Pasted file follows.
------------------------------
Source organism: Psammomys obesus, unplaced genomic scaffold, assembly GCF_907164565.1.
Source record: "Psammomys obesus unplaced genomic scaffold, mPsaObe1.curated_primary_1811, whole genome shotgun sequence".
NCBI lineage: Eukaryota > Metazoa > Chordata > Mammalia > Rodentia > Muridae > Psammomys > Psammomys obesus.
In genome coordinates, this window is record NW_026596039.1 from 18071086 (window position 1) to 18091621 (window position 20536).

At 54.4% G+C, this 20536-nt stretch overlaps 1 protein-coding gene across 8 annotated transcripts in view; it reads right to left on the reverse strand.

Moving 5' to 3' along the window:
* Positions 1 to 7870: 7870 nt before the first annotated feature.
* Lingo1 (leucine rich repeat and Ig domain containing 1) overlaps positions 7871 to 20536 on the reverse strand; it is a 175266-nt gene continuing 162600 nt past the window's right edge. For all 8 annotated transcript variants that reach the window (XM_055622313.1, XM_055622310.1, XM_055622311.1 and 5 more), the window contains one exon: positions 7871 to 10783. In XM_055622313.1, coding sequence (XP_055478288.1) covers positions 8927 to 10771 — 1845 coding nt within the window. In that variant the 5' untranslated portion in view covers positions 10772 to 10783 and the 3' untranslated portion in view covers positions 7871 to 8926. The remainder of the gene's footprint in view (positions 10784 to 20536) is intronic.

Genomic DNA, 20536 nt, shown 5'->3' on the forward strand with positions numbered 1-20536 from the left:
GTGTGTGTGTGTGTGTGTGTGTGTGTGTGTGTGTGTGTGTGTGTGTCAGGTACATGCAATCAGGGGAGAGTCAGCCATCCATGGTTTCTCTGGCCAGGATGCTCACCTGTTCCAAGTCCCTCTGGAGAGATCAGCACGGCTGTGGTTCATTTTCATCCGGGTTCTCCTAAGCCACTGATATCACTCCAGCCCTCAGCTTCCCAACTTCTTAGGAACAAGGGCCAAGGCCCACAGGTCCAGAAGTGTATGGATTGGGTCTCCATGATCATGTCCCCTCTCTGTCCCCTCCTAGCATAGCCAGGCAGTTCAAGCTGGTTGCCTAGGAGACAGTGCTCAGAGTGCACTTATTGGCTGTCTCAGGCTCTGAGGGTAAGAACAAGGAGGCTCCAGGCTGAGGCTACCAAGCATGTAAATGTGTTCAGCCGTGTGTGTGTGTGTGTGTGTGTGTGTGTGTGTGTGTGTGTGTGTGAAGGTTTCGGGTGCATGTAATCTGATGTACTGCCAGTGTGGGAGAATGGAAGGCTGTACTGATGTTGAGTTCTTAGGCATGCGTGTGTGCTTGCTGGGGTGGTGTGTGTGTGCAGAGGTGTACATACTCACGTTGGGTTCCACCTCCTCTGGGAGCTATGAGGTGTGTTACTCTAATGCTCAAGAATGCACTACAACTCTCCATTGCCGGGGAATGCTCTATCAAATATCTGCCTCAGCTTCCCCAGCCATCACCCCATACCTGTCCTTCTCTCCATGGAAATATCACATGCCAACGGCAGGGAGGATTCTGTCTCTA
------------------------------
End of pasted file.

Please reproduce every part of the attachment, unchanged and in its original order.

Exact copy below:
Source organism: Psammomys obesus, unplaced genomic scaffold, assembly GCF_907164565.1.
Source record: "Psammomys obesus unplaced genomic scaffold, mPsaObe1.curated_primary_1811, whole genome shotgun sequence".
NCBI lineage: Eukaryota > Metazoa > Chordata > Mammalia > Rodentia > Muridae > Psammomys > Psammomys obesus.
In genome coordinates, this window is record NW_026596039.1 from 18071086 (window position 1) to 18091621 (window position 20536).

At 54.4% G+C, this 20536-nt stretch overlaps 1 protein-coding gene across 8 annotated transcripts in view; it reads right to left on the reverse strand.

Moving 5' to 3' along the window:
* Positions 1 to 7870: 7870 nt before the first annotated feature.
* Lingo1 (leucine rich repeat and Ig domain containing 1) overlaps positions 7871 to 20536 on the reverse strand; it is a 175266-nt gene continuing 162600 nt past the window's right edge. For all 8 annotated transcript variants that reach the window (XM_055622313.1, XM_055622310.1, XM_055622311.1 and 5 more), the window contains one exon: positions 7871 to 10783. In XM_055622313.1, coding sequence (XP_055478288.1) covers positions 8927 to 10771 — 1845 coding nt within the window. In that variant the 5' untranslated portion in view covers positions 10772 to 10783 and the 3' untranslated portion in view covers positions 7871 to 8926. The remainder of the gene's footprint in view (positions 10784 to 20536) is intronic.

Genomic DNA, 20536 nt, shown 5'->3' on the forward strand with positions numbered 1-20536 from the left:
GTGTGTGTGTGTGTGTGTGTGTGTGTGTGTGTGTGTGTGTGTGTGTCAGGTACATGCAATCAGGGGAGAGTCAGCCATCCATGGTTTCTCTGGCCAGGATGCTCACCTGTTCCAAGTCCCTCTGGAGAGATCAGCACGGCTGTGGTTCATTTTCATCCGGGTTCTCCTAAGCCACTGATATCACTCCAGCCCTCAGCTTCCCAACTTCTTAGGAACAAGGGCCAAGGCCCACAGGTCCAGAAGTGTATGGATTGGGTCTCCATGATCATGTCCCCTCTCTGTCCCCTCCTAGCATAGCCAGGCAGTTCAAGCTGGTTGCCTAGGAGACAGTGCTCAGAGTGCACTTATTGGCTGTCTCAGGCTCTGAGGGTAAGAACAAGGAGGCTCCAGGCTGAGGCTACCAAGCATGTAAATGTGTTCAGCCGTGTGTGTGTGTGTGTGTGTGTGTGTGTGTGTGTGTGTGTGTGTGAAGGTTTCGGGTGCATGTAATCTGATGTACTGCCAGTGTGGGAGAATGGAAGGCTGTACTGATGTTGAGTTCTTAGGCATGCGTGTGTGCTTGCTGGGGTGGTGTGTGTGTGCAGAGGTGTACATACTCACGTTGGGTTCCACCTCCTCTGGGAGCTATGAGGTGTGTTACTCTAATGCTCAAGAATGCACTACAACTCTCCATTGCCGGGGAATGCTCTATCAAATATCTGCCTCAGCTTCCCCAGCCATCACCCCATACCTGTCCTTCTCTCCATGGAAATATCACATGCCAACGGCAGGGAGGATTCTGTCTCTA